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Maybe there is something that I missed, I can't figure what is happening here.

I'm trying to load the same DLL in multiple instances of a TThread Object.

Here is my DLL code:

library MyCalcFor32;

uses
  SysUtils,
  Classes,
  uRunner in 'uRunner.pas';

Exports EVal;

{$R *.res}

begin
end.

This is the uRunner.pas:

unit uRunner;

interface

uses SysUtils,
     Classes;

function EVal(Valor: WideString): WideString; stdcall; export;

implementation

function EVal(Value: WideString): WideString; stdcall; export;
begin
  Result := Value+' xxx';
end;

initialization

finalization

end.

This is the program to Load the DLL:

procedure TfrmMain.FormCreate(Sender: TObject);
var I: Integer;
begin
  SetLength(Threads, 10);
  for I:= 0 to 9 do
  begin
    Threads[I] := TWorker.Create(Self.Handle, I+1, Memo1.Text, ExtractFilePath(ParamStr(0)));
  end;
end;


procedure TfrmMain.btnExecuteThreadsClick(Sender: TObject);
var I: Integer;
begin
  ClearMemos([MT1, MT2, MT3, MT4, MT5, MT6, MT7, MT8, MT9, MT10]);

  for I:= 0 to 0 do //to 9, for multiple
  begin
    if Threads[I].Suspended then
      Threads[I].Resume
    else
      ShowMessage('Thread already in execution');
  end;
end;

procedure TWorker.Execute;
var I: Integer;
    J: Cardinal;

    Ret: WideString;

    A,B,C: Extended;       
begin
  CoInitialize(nil);
  try
    LoadDll;

    while not Terminated do
    begin
      if not (Suspended or Terminated) then
      begin
        A := 310132041025;
        B := 17592186044416;
        C := 0;

        for I:= 0 to 10 do
        begin

          if (Terminated) then begin
            Break;
          end;

          for J:= 0 to 9999999 do
          begin

            if (Terminated) then begin
              Break;
            end;

            A:= Sqrt(A);

            if A <= 0 then begin
              A:= 310132041025;
            end
            else begin
              A:= Math.Power(A, 2);
            end;

            C:= C + (B-34 / 4);

            B:= B / 2;

            if B <= 0 then begin
              B:= 17592186044416;
            end;
          end;

          Ret := FEvalProcAddress(FEValValue);

          NotifyMainForm(Format('Evaluate %s, resulted in %s', [IntToStr(I), Ret]));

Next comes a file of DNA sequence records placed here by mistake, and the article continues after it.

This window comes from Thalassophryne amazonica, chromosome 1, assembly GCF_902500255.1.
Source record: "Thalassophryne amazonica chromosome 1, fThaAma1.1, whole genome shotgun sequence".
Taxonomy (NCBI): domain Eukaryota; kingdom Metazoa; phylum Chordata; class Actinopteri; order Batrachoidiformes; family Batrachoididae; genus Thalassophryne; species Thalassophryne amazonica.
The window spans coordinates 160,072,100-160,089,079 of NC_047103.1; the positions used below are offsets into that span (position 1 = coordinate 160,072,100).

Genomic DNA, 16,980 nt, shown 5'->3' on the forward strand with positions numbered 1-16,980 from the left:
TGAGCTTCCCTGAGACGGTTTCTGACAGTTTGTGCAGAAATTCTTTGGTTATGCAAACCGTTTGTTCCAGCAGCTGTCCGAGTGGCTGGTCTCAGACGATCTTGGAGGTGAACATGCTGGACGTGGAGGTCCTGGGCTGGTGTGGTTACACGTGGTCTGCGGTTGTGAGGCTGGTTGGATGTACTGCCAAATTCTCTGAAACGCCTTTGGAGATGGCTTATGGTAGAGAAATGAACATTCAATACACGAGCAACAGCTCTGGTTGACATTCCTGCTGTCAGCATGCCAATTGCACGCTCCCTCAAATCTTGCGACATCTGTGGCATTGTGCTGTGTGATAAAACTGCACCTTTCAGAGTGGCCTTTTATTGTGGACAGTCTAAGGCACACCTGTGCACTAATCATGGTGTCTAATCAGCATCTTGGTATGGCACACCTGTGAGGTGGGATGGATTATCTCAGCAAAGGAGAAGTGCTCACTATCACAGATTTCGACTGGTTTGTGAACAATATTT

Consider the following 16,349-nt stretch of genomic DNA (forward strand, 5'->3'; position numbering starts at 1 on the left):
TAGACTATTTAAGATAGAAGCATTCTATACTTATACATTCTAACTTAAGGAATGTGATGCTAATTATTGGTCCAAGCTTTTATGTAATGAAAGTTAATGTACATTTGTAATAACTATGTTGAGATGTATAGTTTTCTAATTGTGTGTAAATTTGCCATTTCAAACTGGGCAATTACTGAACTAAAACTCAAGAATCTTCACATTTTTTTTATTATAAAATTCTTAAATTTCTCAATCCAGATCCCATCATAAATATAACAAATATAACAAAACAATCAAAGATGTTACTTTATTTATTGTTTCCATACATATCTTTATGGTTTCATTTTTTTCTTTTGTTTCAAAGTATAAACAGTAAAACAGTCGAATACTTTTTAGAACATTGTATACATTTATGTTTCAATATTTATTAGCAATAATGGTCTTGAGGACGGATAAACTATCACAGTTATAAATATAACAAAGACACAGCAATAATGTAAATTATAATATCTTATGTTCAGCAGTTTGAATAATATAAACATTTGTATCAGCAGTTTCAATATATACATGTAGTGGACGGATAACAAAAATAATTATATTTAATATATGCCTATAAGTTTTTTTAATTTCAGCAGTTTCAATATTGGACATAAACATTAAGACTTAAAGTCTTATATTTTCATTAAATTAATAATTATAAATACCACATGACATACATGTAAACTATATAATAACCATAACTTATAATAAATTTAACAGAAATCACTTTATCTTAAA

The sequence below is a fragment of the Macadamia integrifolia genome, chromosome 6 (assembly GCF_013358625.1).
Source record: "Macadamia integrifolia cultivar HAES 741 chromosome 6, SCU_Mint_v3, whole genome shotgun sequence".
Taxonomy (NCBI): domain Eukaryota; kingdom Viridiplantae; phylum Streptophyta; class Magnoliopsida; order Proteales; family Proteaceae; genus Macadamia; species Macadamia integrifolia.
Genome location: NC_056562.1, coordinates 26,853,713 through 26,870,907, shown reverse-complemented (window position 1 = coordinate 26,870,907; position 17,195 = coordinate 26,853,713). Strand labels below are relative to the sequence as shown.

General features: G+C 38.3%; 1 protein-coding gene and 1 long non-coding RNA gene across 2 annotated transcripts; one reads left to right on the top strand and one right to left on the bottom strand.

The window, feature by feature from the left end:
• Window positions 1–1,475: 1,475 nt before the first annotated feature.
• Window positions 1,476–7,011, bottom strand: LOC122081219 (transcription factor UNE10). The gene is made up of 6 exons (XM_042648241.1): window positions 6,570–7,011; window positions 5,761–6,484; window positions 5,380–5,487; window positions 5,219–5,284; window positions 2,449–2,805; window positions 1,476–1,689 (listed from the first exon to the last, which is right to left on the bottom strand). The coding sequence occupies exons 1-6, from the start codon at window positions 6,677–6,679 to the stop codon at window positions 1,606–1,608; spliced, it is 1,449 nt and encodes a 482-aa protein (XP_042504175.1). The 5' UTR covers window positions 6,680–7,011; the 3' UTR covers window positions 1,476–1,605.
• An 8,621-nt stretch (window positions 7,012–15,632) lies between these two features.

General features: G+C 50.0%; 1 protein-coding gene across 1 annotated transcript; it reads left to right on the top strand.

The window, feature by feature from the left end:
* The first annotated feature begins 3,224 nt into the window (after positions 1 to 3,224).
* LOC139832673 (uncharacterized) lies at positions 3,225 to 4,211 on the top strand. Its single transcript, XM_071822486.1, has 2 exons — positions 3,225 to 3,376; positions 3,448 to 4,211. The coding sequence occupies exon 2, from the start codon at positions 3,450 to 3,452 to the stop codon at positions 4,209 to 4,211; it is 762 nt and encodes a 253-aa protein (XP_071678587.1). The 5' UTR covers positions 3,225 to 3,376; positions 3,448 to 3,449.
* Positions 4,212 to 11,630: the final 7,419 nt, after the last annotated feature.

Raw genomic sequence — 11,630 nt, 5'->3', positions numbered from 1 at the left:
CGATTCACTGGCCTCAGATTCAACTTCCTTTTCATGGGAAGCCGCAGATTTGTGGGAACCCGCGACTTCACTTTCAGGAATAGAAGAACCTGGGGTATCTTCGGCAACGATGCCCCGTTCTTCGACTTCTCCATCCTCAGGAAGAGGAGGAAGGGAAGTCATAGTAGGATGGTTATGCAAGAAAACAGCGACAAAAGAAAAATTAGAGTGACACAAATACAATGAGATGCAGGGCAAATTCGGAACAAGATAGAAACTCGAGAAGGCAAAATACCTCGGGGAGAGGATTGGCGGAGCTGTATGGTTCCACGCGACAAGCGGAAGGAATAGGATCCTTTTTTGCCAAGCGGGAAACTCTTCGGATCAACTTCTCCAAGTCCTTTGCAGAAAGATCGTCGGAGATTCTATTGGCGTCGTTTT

end;
        Suspend;
      end;

      Sleep(5000);
    end;
  finally
    CoUninitialize;
  end;
end;  

procedure TWorker.LoadDll;
begin
  //GlobalLock.Enter;
  //try
    FDLLHandle := LoadLibraryA(PChar(FPathApp + 'MyCalcFor32.dll'));
  //finally
  //  GlobalLock.Leave;
  //end;

  if GetLastError <> 0 then
  begin
    NotifyTerminateThread;
  end
  else
  begin
    FEvalProcAddress := GetProcAddress(FDLLHandle, PChar('EVal'));

    if GetLastError <> 0 then
    begin
      NotifyTerminateThread;
    end;
  end;
end;

When I have only 1 thread, it works just fine, but when I use multiple threads It raises the following exception:

System Error.  Code: 87.
Incorrect Parameter

Note: The above code is just for reproduction;
I am aware of WideString + AnsiString problem.

share|improve this question
    
export is pointless. You may as well remove it. And the register calling convention means you can only call this function from Delphi. – David Heffernan Dec 13 '13 at 12:12
    
I forgot, I just put stdcall. I'll edit the question – EProgrammerNotFound Dec 13 '13 at 12:13
    
It is useless to check inside a thread if it is suspended. If you suspend a thread then there is no more action inside this thread. Thats why TThread.Suspend/TThread.Resume is now deprecated. You should better use events – Sir Rufo Dec 13 '13 at 13:42
    
@SirRufo As you can see I am using Delphi 6, so, Suspend/Resume is not deprecated. – EProgrammerNotFound Dec 13 '13 at 13:54
    
Although it is not deprecated in Delphi 6, it is wise not to use it. And checking for TThread.Suspended inside the thread shows up, that you did not understand whats going on on TThread.Suspend – Sir Rufo Dec 13 '13 at 15:20
up vote 9 down vote accepted

You are performing the error checking incorrectly. You are only meant to call GetLastError if the function fails. I expect that you are calling GetLastError after an API call that succeeded and not all API calls do SetLastError(0) when they return success. So you are picking up a stale error code that does not apply to the function call that you made.

To check for failure, for these functions, you need to examine the return value.

  • LoadLibrary reports failure by returning 0.
  • GetProcAddress reports failure by returning nil.

You have to read the documentation of the functions carefully, but this is a very common theme. Each Win32 API function may potentially handle errors differently. Read the docs for each function individually.

share|improve this answer
    
Nice, Thanks David, it worked! – EProgrammerNotFound Dec 13 '13 at 12:40
    
I'd bet this one is on the "All-time API Usage Mistakes Top Ten" list, if there is such thing. – JensG Dec 13 '13 at 18:43

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